Guitar Talk, A Session Roundtable of the Guitarists on Donald Fagen's Sunken Condos

Those not in the “in crowd” can only assume that being a session guitarist on a Steely Dan or Donald Fagen project is an exercise of much creative energy expended for a rickety shot at fate.
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Donald Fagen

THOSE NOT IN THE “IN CROWD” CAN only assume that being a session guitarist on a Steely Dan or Donald Fagen project is an exercise of much creative energy expended for a rickety shot at fate. Players do their best, and often don’t know until the record comes out whether their parts made the cut. At least that’s the rumor and myth. But what really happens inside the studio walls when a meticulous musical genius such as Fagen is crafting another masterpiece?

We were afforded the chance to take a peek behind the curtain, so to speak, after Fagen completed his fourth solo album, Sunken Condos [Reprise]. Steely Dan multi-instrumentalist and Sunken Condos co-producer Michael Leonhart offered to bring together the four main guitarists on the project—Jon Herington, Larry Campbell, Gary Sieger, and Kurt Rosenwinkel—and moderate a discussion on what went down as the tracks were going down.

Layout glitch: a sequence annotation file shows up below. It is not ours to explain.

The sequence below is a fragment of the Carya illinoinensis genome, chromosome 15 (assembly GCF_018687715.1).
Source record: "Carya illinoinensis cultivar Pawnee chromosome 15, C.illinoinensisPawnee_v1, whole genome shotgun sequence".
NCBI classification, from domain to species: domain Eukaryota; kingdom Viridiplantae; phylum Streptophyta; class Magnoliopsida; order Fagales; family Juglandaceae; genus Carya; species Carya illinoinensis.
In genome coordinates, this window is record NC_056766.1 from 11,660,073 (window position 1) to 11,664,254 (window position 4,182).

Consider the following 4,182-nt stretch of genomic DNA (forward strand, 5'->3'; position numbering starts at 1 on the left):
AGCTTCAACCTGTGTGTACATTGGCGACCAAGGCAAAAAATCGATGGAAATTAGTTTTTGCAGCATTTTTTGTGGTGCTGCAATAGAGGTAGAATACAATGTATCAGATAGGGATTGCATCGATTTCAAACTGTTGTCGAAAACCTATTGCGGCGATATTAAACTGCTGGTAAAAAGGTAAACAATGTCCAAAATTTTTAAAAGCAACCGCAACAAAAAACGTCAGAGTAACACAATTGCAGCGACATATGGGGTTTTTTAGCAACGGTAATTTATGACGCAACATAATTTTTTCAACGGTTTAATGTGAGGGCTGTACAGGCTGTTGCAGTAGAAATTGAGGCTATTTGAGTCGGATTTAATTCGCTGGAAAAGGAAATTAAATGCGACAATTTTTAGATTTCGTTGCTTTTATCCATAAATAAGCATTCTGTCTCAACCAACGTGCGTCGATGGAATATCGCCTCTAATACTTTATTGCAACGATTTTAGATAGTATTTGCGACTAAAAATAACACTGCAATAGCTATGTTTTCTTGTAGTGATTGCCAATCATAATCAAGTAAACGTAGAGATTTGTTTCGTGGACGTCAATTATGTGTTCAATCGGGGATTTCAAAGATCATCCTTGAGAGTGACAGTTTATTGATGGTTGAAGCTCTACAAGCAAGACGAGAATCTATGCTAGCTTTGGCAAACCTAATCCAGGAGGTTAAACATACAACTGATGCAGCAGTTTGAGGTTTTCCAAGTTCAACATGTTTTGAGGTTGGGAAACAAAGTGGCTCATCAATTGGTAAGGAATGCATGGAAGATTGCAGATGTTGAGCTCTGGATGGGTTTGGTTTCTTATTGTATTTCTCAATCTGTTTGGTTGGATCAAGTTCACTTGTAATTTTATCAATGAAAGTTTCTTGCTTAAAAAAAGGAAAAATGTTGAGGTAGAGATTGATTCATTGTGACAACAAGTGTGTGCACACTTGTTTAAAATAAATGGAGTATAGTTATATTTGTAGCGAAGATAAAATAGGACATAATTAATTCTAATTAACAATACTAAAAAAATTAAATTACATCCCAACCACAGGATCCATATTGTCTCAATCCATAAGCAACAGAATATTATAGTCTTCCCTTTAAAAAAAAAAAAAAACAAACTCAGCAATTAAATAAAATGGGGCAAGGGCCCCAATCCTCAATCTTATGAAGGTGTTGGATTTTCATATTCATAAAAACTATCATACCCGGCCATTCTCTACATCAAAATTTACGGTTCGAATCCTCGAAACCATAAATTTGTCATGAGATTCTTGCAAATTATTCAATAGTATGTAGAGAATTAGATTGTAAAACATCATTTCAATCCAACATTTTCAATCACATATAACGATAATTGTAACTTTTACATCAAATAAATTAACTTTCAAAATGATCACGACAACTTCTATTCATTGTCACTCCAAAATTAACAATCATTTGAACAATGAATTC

Michael, how did you cast the players and the gear for the Fagen sessions?

Leonhart: It occurs to me that there was a Duke Ellington approach to all of this, where Donald and I talked about which guitar players to bring in, and all of these guys were called because of their feel and their touch. That was the criteria. Period. So I thought it would be a huge mistake to have people bringing in six guitars and huge pedalboards, as that would interfere with getting to the essence of what these guitarists do. I think I sent out an email that said, “Let’s keep it to two guitars—three max.”

Herington: Whenever I’ve recorded with Donald, he looks for a pretty straight-ahead and simple sound. He’s looking for clarity and tone and a sound that reveals the nuances of the player’s touch. I did talk to Michael ahead of time to make sure we had the bases covered if he and Donald wanted a particular sound. There are a couple of guitars they are used to hearing me play, but the go-to guitar for most of the stuff was a Gibson CS-336.


Gary Sieger

Kurt Rosenwinkel

Campbell: I brought a Les Paul and a Strat—with no preconceived notion of what kind of sound I was going to be looking for. Michael directed me towards a Marshall amp, and, on the rhythm tracks, we started out with a clean channel, and ended up going for a more distorted sound.

Sieger: I brought a Strat, a Tele, a Gibson hollowbody, and an Epiphone Joe Pass archtop. What we landed on was the Epiphone— which has a beautiful clean sound—and I plugged into a Fender Champ.

Rosenwinkel: I brought a Moffa archtop made by Dominico Moffa in Sicily. It’s a beautiful archtop jazz guitar.